Daily Archives: 2017-03-01 19:01:09 UTC

Paul and Eschatalogical Morality

In a recent post (What a Bizarre Profession), Neil cited James McGrath over at The Pigeon Trough, discussing Paul’s admonition to the Romans not to resist the powers that be.

13:1 Every person is to be in subjection to the governing authorities. For there is no authority except from God, and those which exist are established by God.
13:2 Therefore whoever resists authority has opposed the ordinance of God; and they who have opposed will receive condemnation upon themselves.  (NASB)

English: The Apostle Paul

English: The Apostle Paul (Photo credit: Wikipedia)

Naturally, McGrath mainly wished to take a few fizzling fusillades at mythicists, and that’s no surprise. What did surprise me was the number of respected scholars who actually take the scripture so seriously (if not literally), they feel obliged to tie themselves into rhetorical knots over whether and when to refuse to submit to governing authorities.

As Neil rightly said:

This human universal owes precious little to a few words written from a vaguely understood context and provenance in a civilization far removed from ours.

But even if he had written more clearly, and we fully understood the context of Romans 13, would we have any reason to consider Paul a trustworthy advocate for ethical behavior?

The question intrigues me, so I thought I’d compile a little list of reasons we might not want to trust Paul’s advice.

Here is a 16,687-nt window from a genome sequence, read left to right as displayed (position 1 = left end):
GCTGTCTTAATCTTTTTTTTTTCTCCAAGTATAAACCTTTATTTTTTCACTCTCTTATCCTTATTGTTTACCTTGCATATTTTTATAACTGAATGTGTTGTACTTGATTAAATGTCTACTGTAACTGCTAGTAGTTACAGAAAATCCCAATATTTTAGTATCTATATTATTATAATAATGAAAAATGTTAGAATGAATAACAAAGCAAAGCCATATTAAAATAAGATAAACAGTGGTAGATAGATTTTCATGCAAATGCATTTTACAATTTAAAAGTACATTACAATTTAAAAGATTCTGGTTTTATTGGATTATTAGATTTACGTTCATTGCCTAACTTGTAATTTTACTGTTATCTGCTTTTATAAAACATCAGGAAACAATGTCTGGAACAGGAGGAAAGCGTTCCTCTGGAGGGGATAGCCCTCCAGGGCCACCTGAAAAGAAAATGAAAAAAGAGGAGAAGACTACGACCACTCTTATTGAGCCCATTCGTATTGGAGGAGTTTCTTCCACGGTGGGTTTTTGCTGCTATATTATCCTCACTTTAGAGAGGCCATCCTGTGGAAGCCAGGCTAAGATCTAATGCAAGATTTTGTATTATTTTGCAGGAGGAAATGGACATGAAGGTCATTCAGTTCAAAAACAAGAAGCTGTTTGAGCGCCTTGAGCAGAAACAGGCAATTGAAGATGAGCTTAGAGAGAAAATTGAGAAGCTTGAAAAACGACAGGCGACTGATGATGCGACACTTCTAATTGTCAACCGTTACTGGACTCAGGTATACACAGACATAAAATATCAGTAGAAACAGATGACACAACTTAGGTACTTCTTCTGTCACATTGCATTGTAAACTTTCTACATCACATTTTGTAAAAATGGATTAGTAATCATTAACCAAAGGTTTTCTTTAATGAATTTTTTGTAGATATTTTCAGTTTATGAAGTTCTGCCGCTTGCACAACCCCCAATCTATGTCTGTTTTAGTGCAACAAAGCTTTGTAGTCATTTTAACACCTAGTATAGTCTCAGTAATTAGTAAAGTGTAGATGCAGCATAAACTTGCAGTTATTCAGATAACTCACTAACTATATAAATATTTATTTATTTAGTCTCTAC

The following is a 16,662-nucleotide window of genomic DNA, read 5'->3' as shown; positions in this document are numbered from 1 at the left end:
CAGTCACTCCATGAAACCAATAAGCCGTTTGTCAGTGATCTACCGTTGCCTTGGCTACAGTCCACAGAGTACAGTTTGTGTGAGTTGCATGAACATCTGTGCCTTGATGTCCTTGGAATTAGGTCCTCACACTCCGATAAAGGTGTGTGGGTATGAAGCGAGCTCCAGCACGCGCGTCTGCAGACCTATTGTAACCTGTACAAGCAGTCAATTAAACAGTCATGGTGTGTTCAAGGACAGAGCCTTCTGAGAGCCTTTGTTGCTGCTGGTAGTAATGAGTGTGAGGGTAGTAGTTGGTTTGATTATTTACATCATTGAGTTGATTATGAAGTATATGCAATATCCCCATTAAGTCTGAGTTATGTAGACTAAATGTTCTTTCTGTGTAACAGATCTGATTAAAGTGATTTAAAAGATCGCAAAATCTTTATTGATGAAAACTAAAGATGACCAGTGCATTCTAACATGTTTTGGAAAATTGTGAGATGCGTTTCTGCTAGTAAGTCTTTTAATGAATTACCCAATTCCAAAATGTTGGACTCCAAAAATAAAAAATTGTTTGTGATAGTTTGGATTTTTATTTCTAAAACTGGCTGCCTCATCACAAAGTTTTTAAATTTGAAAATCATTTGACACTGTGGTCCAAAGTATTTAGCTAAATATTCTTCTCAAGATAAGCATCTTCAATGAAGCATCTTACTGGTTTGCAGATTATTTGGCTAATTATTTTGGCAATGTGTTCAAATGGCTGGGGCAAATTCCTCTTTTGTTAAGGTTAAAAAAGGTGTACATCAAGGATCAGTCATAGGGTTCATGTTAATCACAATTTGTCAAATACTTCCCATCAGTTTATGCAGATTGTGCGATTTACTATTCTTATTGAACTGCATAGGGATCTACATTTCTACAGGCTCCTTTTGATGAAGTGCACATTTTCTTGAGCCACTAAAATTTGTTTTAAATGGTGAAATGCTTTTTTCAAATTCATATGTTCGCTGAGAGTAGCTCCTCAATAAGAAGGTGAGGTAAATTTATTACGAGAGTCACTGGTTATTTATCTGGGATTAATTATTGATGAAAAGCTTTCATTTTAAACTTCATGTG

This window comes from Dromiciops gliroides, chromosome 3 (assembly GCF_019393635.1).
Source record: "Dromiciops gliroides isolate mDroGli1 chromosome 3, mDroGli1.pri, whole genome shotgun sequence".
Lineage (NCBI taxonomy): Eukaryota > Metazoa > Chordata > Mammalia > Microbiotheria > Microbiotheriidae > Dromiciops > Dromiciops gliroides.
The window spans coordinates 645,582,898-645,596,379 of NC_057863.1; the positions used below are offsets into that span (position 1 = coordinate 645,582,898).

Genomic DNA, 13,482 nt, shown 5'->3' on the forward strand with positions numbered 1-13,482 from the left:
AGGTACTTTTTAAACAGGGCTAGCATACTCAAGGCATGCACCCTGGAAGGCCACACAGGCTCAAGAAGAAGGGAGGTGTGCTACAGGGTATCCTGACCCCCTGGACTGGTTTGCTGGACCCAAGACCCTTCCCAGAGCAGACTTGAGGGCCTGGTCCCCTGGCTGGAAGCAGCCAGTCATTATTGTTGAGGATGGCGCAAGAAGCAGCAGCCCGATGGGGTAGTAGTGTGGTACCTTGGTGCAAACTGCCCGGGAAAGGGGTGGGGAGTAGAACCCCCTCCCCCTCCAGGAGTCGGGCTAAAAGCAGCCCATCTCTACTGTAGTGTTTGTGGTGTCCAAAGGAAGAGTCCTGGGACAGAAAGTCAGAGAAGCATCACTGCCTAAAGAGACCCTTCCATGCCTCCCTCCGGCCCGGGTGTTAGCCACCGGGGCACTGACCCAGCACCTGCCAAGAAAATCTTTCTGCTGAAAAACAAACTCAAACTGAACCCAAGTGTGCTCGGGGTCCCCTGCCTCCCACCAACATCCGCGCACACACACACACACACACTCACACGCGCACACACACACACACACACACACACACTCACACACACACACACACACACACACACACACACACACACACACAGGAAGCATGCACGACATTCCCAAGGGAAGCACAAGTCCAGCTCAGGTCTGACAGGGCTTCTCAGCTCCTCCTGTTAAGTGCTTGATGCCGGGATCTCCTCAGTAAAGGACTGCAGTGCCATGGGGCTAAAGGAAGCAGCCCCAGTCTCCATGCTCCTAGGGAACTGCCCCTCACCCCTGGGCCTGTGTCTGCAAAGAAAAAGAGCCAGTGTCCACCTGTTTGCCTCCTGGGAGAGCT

♦ Imminent Eschatology

Paul was clearly a believer in the imminent eschaton. He seems to have arrived at this belief by analyzing recent events, especially the resurrection, in light of scriptural reinterpretation. We might find his method somewhat odd, since he could have cited the teachings of his Christ instead. However, Paul either chose not to mention Jesus’ predictions concerning the coming of the Son of Man and the destruction of the Temple, or else he was unaware of them. read more »

The Problem of Forgery in the Bible: 10 Myths to Justify False Authorship

Is it really a problem if a book in the Bible claims to be written by someone who was clearly not the author? Did ancient authors work by different rules and ideas about copyright from anything we think appropriate today? Might not a lowly scribe in fact be acting in a praiseworthy manner (by ancient standards) if he attached the name of a revered teacher as the author of a work he himself had just composed?

Scholars agree (not counting those “conservatives” or “fundamentalists” who believe every word in the bible, including author attribution, is true) that Paul’s letters to Timothy and Titus were not really written by Paul. So why do we read in those letters that Paul was their author? Was an unknown cleric so enamoured of Paul’s teaching, and so convinced that Paul would approve of everything in the letters, that he felt the best way he could honour the great Paul was to remove himself from the limelight and place Paul’s name on them?

Paul, an apostle of Jesus Christ by the commandment of God our Saviour, and Lord Jesus Christ, which is our hope; unto Timothy, my own son in the faith (1 Tim 1:1 KJV)